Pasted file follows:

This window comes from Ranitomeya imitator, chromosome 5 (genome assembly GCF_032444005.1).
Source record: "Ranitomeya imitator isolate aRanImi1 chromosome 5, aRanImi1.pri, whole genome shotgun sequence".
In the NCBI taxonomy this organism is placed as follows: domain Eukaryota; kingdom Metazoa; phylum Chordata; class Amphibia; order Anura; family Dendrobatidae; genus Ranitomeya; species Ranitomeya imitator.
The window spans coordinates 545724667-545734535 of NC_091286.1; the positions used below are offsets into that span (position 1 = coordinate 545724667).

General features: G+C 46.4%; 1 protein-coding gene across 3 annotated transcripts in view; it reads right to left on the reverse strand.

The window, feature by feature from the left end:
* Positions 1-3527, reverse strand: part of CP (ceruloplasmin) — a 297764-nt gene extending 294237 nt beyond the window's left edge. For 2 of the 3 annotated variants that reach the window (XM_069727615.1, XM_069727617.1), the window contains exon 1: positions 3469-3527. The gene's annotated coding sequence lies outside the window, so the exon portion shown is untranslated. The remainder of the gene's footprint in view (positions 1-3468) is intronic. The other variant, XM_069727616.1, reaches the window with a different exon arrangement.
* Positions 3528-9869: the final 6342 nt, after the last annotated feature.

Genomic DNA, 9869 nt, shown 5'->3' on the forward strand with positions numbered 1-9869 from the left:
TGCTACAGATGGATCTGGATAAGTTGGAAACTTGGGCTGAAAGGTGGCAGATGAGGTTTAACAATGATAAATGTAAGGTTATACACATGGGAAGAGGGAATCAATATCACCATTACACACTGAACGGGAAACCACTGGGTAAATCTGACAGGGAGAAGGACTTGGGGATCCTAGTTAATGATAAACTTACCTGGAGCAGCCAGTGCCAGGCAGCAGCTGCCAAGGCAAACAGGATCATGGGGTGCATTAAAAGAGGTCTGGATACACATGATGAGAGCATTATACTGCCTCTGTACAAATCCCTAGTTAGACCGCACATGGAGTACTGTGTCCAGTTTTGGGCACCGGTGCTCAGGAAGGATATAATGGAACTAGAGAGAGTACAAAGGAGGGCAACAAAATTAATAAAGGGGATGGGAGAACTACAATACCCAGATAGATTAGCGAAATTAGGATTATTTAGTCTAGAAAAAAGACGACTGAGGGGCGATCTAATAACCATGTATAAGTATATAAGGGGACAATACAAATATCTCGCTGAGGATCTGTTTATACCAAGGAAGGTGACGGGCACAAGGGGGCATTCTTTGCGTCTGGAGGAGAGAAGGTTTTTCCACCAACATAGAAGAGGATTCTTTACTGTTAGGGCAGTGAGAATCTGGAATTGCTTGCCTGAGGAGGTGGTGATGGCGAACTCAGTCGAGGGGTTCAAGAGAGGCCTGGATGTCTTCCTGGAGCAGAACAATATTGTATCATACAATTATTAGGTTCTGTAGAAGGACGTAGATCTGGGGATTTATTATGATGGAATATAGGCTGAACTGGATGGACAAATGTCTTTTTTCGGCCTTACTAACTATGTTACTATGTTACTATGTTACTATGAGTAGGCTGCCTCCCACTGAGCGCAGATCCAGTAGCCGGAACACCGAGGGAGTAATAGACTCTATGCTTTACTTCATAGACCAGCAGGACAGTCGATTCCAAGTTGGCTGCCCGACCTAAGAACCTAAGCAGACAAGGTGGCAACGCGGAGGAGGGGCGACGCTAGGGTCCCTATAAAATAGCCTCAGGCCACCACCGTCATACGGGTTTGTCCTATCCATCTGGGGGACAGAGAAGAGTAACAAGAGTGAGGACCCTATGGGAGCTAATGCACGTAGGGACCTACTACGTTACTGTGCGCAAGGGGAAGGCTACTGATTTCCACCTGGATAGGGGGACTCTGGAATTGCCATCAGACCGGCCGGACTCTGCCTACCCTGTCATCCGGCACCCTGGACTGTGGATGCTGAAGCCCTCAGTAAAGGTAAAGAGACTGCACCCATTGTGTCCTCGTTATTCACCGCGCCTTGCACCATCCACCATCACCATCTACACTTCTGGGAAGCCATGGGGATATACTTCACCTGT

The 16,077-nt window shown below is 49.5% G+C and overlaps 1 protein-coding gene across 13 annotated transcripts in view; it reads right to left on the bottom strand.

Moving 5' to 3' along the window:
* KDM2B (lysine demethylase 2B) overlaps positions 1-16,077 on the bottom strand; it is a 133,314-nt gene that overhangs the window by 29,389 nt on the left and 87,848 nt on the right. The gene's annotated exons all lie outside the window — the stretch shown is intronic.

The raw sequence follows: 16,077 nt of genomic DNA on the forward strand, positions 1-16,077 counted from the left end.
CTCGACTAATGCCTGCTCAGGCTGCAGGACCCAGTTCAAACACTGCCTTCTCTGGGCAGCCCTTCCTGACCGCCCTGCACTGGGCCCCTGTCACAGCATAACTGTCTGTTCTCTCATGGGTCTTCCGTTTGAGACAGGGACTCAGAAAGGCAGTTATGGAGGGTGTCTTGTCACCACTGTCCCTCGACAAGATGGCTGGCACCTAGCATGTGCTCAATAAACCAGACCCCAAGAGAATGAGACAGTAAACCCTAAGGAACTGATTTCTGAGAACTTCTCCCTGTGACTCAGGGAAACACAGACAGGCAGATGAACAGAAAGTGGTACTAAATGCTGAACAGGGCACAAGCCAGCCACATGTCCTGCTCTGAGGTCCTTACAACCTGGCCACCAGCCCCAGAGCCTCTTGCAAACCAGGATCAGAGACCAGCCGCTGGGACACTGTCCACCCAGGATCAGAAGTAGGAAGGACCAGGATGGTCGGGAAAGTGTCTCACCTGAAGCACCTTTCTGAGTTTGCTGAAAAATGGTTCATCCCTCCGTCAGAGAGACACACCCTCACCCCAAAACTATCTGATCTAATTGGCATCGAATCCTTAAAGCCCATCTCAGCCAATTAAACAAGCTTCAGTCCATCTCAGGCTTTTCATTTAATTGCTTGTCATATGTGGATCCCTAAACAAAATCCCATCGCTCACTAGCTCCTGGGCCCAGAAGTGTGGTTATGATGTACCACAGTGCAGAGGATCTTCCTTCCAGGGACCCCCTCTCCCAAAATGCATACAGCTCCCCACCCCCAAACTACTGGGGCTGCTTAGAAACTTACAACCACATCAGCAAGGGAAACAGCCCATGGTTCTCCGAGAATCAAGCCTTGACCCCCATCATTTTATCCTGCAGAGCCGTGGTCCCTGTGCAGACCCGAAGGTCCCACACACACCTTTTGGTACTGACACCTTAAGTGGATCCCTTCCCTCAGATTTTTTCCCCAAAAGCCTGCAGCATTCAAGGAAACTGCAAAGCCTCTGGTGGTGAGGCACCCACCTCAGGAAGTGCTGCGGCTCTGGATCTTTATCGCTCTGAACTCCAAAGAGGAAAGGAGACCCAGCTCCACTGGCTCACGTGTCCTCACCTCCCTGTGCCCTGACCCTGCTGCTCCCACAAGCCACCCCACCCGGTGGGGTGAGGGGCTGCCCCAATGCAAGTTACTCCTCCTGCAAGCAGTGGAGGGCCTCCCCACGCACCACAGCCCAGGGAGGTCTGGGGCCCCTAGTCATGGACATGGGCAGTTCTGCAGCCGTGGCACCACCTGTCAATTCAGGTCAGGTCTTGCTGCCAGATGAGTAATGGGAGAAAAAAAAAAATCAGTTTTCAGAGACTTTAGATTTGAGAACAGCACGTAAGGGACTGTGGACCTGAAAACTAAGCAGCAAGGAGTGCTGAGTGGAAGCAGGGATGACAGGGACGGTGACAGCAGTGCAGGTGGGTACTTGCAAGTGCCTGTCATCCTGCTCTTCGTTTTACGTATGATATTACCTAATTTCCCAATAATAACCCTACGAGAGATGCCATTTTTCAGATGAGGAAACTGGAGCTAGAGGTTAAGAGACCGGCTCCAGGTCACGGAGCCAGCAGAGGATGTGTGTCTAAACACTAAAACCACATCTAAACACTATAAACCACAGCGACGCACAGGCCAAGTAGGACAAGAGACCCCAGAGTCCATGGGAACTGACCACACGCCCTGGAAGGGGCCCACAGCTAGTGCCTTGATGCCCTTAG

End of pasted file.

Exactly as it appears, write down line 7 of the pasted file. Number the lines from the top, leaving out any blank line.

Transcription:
* Positions 1-3527, reverse strand: part of CP (ceruloplasmin) — a 297764-nt gene extending 294237 nt beyond the window's left edge. For 2 of the 3 annotated variants that reach the window (XM_069727615.1, XM_069727617.1), the window contains exon 1: positions 3469-3527. The gene's annotated coding sequence lies outside the window, so the exon portion shown is untranslated. The remainder of the gene's footprint in view (positions 1-3468) is intronic. The other variant, XM_069727616.1, reaches the window with a different exon arrangement.